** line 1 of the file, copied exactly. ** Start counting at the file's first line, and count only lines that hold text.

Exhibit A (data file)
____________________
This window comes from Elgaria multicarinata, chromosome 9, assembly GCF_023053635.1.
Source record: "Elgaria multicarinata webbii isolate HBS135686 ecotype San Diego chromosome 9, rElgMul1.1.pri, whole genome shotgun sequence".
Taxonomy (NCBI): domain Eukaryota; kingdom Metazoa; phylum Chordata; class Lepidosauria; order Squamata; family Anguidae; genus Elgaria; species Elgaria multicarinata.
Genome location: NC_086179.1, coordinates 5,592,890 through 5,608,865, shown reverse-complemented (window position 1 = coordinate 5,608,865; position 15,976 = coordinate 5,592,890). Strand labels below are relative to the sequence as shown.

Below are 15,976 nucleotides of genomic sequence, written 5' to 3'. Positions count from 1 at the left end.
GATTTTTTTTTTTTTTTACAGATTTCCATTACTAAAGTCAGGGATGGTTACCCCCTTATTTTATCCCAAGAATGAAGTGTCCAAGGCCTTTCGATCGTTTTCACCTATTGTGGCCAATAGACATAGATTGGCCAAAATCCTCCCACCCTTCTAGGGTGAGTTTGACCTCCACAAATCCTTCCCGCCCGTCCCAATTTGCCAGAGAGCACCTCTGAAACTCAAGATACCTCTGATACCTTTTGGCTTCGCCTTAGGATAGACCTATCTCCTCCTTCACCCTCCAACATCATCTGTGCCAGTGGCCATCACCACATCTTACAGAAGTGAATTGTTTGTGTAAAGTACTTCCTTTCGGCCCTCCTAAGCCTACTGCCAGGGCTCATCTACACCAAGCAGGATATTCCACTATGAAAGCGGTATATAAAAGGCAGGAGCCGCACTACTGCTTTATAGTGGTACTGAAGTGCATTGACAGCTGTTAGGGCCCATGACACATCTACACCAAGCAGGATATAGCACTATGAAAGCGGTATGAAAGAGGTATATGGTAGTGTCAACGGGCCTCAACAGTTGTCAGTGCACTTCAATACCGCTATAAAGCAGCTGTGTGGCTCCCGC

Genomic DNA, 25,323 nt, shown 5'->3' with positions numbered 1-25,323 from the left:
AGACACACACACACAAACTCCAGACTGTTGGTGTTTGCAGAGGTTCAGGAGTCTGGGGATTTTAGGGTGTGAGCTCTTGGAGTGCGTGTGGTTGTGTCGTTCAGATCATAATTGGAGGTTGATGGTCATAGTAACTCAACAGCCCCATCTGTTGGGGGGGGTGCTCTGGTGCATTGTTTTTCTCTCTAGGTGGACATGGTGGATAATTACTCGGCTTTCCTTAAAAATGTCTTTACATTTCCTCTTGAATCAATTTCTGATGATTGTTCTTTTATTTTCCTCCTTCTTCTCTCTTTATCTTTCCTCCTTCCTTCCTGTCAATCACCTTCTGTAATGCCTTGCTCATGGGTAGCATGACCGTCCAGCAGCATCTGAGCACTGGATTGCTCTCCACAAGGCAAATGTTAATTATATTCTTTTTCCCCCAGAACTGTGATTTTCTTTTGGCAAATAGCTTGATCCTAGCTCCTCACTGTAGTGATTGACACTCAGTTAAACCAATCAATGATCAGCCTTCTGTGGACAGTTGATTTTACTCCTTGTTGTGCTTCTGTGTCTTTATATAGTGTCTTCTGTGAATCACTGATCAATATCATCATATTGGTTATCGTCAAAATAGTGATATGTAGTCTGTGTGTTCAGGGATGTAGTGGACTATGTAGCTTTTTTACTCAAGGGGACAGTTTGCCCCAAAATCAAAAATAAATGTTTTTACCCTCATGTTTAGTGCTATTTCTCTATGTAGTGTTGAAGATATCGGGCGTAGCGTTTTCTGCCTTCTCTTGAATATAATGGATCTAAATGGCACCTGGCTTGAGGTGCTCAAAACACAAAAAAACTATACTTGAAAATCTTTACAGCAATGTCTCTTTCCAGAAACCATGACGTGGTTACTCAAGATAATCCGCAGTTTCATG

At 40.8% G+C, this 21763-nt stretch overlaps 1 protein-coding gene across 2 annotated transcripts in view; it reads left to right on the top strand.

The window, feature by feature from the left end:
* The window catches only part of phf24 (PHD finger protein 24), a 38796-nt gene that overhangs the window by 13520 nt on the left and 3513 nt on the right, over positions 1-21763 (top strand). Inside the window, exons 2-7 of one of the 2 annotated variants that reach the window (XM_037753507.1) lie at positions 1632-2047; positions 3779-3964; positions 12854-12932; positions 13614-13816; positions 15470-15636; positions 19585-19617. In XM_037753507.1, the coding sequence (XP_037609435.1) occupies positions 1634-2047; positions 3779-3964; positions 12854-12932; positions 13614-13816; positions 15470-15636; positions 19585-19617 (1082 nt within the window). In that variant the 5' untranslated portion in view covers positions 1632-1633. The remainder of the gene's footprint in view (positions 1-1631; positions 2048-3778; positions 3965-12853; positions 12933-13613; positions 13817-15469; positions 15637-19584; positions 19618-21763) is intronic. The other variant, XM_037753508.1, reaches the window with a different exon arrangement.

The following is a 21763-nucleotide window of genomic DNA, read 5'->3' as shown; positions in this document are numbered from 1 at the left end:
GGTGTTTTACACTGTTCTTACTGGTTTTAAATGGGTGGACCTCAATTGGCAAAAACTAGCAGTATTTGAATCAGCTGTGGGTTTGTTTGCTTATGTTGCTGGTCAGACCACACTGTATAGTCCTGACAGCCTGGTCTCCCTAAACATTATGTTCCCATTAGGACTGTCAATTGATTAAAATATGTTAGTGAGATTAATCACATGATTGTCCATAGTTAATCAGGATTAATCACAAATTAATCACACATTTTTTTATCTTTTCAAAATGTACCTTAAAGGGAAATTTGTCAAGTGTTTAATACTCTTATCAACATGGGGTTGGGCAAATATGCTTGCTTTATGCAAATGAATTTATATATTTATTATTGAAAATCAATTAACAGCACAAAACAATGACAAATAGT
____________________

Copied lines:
This window comes from Elgaria multicarinata, chromosome 9, assembly GCF_023053635.1.